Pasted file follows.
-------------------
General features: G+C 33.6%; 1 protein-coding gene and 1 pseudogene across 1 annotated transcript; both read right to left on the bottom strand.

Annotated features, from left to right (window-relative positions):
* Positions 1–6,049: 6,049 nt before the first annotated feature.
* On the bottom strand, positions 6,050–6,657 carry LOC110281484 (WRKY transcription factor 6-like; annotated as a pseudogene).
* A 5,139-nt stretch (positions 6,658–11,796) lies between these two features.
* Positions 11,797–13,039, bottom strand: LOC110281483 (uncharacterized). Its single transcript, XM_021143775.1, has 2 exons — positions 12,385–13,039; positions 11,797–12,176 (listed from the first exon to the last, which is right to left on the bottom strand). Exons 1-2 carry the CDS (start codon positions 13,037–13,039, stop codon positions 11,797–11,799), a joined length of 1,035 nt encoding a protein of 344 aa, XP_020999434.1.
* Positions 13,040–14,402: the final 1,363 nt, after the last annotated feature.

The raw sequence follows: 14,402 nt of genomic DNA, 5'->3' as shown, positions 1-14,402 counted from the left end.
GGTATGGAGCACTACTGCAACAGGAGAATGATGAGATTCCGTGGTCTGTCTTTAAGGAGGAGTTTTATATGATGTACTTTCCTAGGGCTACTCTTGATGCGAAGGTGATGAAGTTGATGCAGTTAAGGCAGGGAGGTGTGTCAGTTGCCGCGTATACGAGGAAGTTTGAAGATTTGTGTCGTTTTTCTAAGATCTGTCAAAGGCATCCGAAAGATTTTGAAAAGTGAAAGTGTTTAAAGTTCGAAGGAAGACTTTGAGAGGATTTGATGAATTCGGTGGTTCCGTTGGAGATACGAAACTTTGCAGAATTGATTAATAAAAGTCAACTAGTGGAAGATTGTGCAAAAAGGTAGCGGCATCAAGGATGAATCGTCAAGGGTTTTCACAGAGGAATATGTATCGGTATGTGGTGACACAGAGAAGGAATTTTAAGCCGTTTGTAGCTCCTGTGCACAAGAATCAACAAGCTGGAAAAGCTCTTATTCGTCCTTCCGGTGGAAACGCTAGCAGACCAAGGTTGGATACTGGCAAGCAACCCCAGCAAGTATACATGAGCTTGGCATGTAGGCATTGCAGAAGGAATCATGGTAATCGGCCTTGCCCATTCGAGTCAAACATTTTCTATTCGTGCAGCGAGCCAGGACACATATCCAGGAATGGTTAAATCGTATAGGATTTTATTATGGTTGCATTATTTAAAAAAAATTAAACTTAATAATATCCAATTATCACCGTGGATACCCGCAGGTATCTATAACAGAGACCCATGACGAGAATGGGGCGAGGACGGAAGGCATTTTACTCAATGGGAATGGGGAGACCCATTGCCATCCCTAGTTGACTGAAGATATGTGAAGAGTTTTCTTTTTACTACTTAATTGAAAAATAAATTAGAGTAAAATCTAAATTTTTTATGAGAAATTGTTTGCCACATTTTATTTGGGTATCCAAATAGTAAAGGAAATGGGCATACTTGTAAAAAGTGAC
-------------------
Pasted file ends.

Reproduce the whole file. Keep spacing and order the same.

General features: G+C 33.6%; 1 protein-coding gene and 1 pseudogene across 1 annotated transcript; both read right to left on the bottom strand.

Annotated features, from left to right (window-relative positions):
* Positions 1–6,049: 6,049 nt before the first annotated feature.
* On the bottom strand, positions 6,050–6,657 carry LOC110281484 (WRKY transcription factor 6-like; annotated as a pseudogene).
* A 5,139-nt stretch (positions 6,658–11,796) lies between these two features.
* Positions 11,797–13,039, bottom strand: LOC110281483 (uncharacterized). Its single transcript, XM_021143775.1, has 2 exons — positions 12,385–13,039; positions 11,797–12,176 (listed from the first exon to the last, which is right to left on the bottom strand). Exons 1-2 carry the CDS (start codon positions 13,037–13,039, stop codon positions 11,797–11,799), a joined length of 1,035 nt encoding a protein of 344 aa, XP_020999434.1.
* Positions 13,040–14,402: the final 1,363 nt, after the last annotated feature.

The raw sequence follows: 14,402 nt of genomic DNA, 5'->3' as shown, positions 1-14,402 counted from the left end.
GGTATGGAGCACTACTGCAACAGGAGAATGATGAGATTCCGTGGTCTGTCTTTAAGGAGGAGTTTTATATGATGTACTTTCCTAGGGCTACTCTTGATGCGAAGGTGATGAAGTTGATGCAGTTAAGGCAGGGAGGTGTGTCAGTTGCCGCGTATACGAGGAAGTTTGAAGATTTGTGTCGTTTTTCTAAGATCTGTCAAAGGCATCCGAAAGATTTTGAAAAGTGAAAGTGTTTAAAGTTCGAAGGAAGACTTTGAGAGGATTTGATGAATTCGGTGGTTCCGTTGGAGATACGAAACTTTGCAGAATTGATTAATAAAAGTCAACTAGTGGAAGATTGTGCAAAAAGGTAGCGGCATCAAGGATGAATCGTCAAGGGTTTTCACAGAGGAATATGTATCGGTATGTGGTGACACAGAGAAGGAATTTTAAGCCGTTTGTAGCTCCTGTGCACAAGAATCAACAAGCTGGAAAAGCTCTTATTCGTCCTTCCGGTGGAAACGCTAGCAGACCAAGGTTGGATACTGGCAAGCAACCCCAGCAAGTATACATGAGCTTGGCATGTAGGCATTGCAGAAGGAATCATGGTAATCGGCCTTGCCCATTCGAGTCAAACATTTTCTATTCGTGCAGCGAGCCAGGACACATATCCAGGAATGGTTAAATCGTATAGGATTTTATTATGGTTGCATTATTTAAAAAAAATTAAACTTAATAATATCCAATTATCACCGTGGATACCCGCAGGTATCTATAACAGAGACCCATGACGAGAATGGGGCGAGGACGGAAGGCATTTTACTCAATGGGAATGGGGAGACCCATTGCCATCCCTAGTTGACTGAAGATATGTGAAGAGTTTTCTTTTTACTACTTAATTGAAAAATAAATTAGAGTAAAATCTAAATTTTTTATGAGAAATTGTTTGCCACATTTTATTTGGGTATCCAAATAGTAAAGGAAATGGGCATACTTGTAAAAAGTGAC